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Interview Published September 18, 2003

Brad Jones, Redpoint Ventures

Brad Jones is a founding partner of Redpoint Ventures ( and was a general partner at Brentwood Venture Capital, and has managed many successful investments in a wide variety of technology areas. I spoke with him a bit about Redpoint, as well as the current venture environment here in Southern California.

BK: For those who aren't familiar with Redpoint, what kinds of investments do you focus on, and what's your current fund?

BJ: Redpoint invests in a broad range of technology companies, including software, data center infrastructure, semiconductors, and wireless technology companies. Our current fund, Redpoint Ventures II, is $750 million in size and was started in 2000. It has plenty of uninvested cash waiting to be invested.

BK: Where are your current investments, and who have you invested in most recently?

BJ: Our investments are concentrated in southern and northern California, with an occasional investment elsewhere in the United States. Most recently, we have invested in Digital Evolution in Santa Monica (web services software), and in Northern California we have invested in: Fortinet Inc. (network security), Mobilygen Corp. (imaging chips), and Kodiak Networks (technology for wireless communication).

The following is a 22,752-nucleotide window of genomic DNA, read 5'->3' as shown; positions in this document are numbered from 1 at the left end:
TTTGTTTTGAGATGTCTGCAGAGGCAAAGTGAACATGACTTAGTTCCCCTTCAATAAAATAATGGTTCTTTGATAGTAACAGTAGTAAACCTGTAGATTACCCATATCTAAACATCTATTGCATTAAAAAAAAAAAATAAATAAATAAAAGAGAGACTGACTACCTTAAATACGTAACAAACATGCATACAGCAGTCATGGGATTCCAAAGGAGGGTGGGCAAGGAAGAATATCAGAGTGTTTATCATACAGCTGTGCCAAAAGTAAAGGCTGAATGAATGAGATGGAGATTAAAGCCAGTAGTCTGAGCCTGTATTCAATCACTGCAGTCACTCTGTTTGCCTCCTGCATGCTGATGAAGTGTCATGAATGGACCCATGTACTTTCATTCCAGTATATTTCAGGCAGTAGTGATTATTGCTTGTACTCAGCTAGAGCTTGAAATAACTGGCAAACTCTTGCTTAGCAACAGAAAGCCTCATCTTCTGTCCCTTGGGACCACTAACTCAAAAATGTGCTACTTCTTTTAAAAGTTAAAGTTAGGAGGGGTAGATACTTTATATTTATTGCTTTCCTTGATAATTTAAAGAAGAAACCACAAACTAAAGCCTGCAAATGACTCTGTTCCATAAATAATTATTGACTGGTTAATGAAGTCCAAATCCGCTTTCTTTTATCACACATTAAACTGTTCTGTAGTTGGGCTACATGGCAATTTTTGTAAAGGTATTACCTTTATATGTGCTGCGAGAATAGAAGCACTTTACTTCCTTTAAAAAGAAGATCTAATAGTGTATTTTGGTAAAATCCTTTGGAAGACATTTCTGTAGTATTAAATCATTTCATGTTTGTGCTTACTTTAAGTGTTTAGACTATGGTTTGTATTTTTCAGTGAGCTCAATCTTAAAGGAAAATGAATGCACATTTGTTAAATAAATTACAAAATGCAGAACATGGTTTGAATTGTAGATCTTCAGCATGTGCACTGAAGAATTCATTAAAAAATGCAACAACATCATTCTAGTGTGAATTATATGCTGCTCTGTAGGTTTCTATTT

BK: It seems like there's been a bit of an increase in venture activity in the past month or so--do you think things are starting back up?

BJ: Yes, I think there is improved deal flow, due to more entrepreneurs deciding to start companies, and the venture community is moving back to the middle of the risk spectrum after first being too risk tolerant, then too risk averse. The result is an increase in investment activity that I expect to continue.

BK: Do you think entrepreneurs and investors have learned their lessons from the excesses of the Internet bubble?

BJ: Absolutely yes. Entrepreneurs today realize that ideas must be unique and important in order to attract funding, not just another e-commerce business. And their price expectations are now realistic, unlike a couple years ago. Investors, after seeing negative double digit returns for 2001-2002, are again applying traditional criteria to decide what to invest in, and insisting that companies have a well thought out plan to get to profitability.

BK: What's the top criteria for your fund to invest in a deal?

BJ: Our criteria include (1) good technology, meaning that it is protectable and important in its market, (2) a large market, or one that is growing rapidly and will be large, (3) a good management team (or a willingness to hire the right people), and (4) a reasonable relationshio between the cash required to build the company and the potential value of the company if it is successful.

BK: Thanks!

Copyright (c) 2003 by Benjamin F. Kuo. All rights reserved.
May not be reprinted without permission.